Can Microsoft Stay Relevant?
Microsoft (NASDAQ:MSFT) didn’t have the best year in 2012 for PC sales, and didn’t have the best past few months with its Surface tablets. Now, the tech giant could be depending on its newest tablet to keep the company relevant. The only problem is, not everyone is aware the company has a new tablet hitting the market.
Last year, PC sales slumped in the face of the ever-growing popularity of smartphones and tablets — two markets in which Apple (NASDAQ:AAPL) has been leading the way, though it has recently lost its grip on the smartphone market. Microsoft’s new Windows mobile OS and its own in-house manufactured devices were meant to help it compete better in this quickly evolving market, but so far, they haven’t exactly been a saving grace.
And what’s worse, Microsoft is facing pressure in other parts of the industry. A significantly large part of Microsoft’s business comes from enterprise users. Windows-based PCs have long been powering offices and cubicles alike, but tablets have been changing the playing field, with Apple as the clear leader.
While Apple may not have as much dominance in the smartphone market as it once had, its iPads are still by far the most popular tablets on the market, and Apple has been increasingly pushing them as tools for business people and enterprise customers. Apple’s efforts threaten to nudge Microsoft out of one area in which it has previously thrived: business.
Microsoft’s Windows Phone recently overtook BlackBerry (NASDAQ:BBRY) as the third-most popular smartphone operating system in the U.S. during the last quarter, and it may be able to hold that lead if it builds enough of a following over the next few months, before the new BlackBerry devices reach U.S. shores, but that lead will likely prove insufficient in keeping Microsoft afloat, as it doesn’t stop Apple from chipping away.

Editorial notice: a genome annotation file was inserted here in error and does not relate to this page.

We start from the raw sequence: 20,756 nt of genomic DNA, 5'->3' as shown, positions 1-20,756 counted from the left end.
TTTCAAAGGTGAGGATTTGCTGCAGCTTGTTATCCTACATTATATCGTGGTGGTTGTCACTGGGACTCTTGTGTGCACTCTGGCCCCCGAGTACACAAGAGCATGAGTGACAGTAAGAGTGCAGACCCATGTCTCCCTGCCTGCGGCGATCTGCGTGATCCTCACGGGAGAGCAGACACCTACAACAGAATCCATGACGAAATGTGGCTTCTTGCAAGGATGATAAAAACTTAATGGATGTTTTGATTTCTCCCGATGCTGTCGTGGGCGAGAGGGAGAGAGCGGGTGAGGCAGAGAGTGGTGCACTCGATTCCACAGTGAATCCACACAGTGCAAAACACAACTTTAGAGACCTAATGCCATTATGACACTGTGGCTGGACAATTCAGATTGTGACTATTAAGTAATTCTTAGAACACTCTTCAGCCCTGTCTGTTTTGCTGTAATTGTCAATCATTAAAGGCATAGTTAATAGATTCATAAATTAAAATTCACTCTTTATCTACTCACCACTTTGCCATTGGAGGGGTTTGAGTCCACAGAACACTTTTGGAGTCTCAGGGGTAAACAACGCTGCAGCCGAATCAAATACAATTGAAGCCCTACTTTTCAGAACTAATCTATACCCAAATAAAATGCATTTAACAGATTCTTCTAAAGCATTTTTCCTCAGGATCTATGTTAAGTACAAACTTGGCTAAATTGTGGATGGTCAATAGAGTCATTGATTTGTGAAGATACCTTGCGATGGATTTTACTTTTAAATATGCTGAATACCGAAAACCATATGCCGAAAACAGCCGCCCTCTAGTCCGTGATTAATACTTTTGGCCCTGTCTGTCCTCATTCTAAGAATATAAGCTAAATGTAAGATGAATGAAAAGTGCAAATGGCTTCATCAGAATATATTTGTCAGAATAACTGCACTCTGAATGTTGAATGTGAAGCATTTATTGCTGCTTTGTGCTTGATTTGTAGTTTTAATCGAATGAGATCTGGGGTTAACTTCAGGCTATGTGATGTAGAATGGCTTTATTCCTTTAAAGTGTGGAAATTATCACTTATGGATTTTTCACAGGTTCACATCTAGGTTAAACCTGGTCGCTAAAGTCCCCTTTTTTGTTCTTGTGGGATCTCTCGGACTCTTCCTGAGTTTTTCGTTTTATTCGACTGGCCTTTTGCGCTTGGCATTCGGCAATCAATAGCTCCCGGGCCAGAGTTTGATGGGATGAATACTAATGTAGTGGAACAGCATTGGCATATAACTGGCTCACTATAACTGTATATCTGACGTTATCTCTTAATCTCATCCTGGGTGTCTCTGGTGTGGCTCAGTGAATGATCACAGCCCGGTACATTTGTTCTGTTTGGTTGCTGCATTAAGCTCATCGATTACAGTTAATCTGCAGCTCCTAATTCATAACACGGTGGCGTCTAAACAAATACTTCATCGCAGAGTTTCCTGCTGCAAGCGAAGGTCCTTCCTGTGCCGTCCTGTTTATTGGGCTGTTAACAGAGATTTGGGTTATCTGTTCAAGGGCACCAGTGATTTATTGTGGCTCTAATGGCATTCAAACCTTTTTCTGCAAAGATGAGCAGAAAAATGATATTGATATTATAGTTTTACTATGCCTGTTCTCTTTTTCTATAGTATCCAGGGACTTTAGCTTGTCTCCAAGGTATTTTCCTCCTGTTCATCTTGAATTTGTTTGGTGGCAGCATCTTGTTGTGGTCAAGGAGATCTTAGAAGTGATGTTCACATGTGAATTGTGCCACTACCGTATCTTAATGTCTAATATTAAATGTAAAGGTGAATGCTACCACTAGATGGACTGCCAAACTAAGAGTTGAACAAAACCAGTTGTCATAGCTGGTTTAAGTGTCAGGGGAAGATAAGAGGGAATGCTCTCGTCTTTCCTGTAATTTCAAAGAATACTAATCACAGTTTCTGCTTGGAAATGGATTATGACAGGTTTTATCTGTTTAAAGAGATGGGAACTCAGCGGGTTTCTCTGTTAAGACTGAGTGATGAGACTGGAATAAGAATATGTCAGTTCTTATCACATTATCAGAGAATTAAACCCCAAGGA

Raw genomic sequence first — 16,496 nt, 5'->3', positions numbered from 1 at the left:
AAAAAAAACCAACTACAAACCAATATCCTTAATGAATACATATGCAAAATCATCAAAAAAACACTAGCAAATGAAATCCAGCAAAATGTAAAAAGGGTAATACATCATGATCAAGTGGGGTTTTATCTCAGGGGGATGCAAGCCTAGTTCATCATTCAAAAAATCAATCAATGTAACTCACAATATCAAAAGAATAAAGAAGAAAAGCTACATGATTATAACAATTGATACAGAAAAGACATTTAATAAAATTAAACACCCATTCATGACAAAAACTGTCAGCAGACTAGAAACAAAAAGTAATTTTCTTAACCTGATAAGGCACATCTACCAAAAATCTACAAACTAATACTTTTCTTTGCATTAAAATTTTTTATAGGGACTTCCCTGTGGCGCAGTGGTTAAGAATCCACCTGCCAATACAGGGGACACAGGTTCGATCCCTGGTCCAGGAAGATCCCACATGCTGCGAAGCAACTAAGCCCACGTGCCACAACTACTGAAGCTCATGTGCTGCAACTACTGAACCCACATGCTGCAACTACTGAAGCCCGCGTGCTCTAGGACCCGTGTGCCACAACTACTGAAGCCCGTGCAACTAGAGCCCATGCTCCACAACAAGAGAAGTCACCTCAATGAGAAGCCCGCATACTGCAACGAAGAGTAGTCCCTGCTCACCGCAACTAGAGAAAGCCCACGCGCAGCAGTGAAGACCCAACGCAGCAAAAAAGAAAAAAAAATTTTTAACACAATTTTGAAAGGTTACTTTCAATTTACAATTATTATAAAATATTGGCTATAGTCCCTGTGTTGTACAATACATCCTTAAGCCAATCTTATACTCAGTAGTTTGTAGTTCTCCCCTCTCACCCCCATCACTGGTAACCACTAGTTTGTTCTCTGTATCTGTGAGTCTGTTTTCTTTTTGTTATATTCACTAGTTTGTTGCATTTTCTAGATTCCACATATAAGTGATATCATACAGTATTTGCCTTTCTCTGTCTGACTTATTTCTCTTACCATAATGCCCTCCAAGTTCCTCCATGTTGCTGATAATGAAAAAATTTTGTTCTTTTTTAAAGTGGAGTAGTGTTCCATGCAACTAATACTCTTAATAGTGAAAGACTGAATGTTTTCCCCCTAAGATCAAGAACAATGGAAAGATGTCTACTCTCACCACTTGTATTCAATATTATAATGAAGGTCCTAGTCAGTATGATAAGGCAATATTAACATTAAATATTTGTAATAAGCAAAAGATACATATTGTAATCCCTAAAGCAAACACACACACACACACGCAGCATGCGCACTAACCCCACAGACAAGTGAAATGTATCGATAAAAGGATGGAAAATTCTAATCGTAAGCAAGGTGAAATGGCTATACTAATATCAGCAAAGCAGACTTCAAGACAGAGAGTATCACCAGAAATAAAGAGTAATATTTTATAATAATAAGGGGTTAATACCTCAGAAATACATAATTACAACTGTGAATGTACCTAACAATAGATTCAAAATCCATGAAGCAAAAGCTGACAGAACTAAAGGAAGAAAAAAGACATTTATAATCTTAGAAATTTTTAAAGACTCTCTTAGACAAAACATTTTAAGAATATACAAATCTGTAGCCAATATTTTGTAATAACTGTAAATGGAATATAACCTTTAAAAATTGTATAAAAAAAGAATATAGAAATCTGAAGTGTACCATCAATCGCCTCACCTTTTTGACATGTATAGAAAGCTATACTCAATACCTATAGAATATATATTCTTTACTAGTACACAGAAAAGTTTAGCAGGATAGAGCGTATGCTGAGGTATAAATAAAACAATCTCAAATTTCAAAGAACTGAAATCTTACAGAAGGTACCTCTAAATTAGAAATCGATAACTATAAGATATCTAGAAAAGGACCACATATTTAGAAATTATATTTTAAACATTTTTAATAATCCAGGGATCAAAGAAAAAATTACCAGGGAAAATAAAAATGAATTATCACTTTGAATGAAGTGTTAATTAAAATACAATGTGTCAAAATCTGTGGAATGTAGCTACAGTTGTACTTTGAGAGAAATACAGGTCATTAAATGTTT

So, Microsoft may have to rely on its tablets to keep its place in the computing market. Unfortunately, the Surface tablets haven’t been going over too well lately. They have been plagued by clunky names, a lack of popularity, over-the-top prices, misleading tech specs, bugs, a late entry into a heavily-saturated market, and even an inability to supply the tablet to stores.
Now, Microsoft is gearing up to launch its Surface Pro tablet, which runs on an Intel (NASDAQ:INTC) microprocessor and features a full version of Windows 8 Pro. This would allow the tablet all the functionality of a PC, with the added advantages of a touch screen and tablet portability. Though the device, with its high price point, might not tempt average consumers away from comparatively cheaper iPads and Amazon’s (NASDAQ:AMZN) Kindle line of tablets, it could attract enterprise customers with its features and with the familiarity and compatibility it would have with current hardware and software.
If Microsoft’s Surface Pro can swing the enterprise market away from Apple, it may be enough to keep Microsoft safe through declining PC sales. Also, Microsoft isn’t alone in the push for Windows tablets — Hewlett-Packard (NYSE:HPQ), Acer, and Asus are all developing their own Windows tablets, which could help Microsoft’s OS compete with the single-manufacturer iOS.
Still, a corner on the business industry won’t be enough — and too many companies have already acquired iPads for their mobile needs. Microsoft needs to hook the average consumer if it’s going to compensate for dwindling PC sales. And unfortunately, the average consumer will likely be turned off by the price of the newest Surface tablet, if they’re even aware of its existence.
Don’t Miss: Can Microsoft Really Top BlackBerry?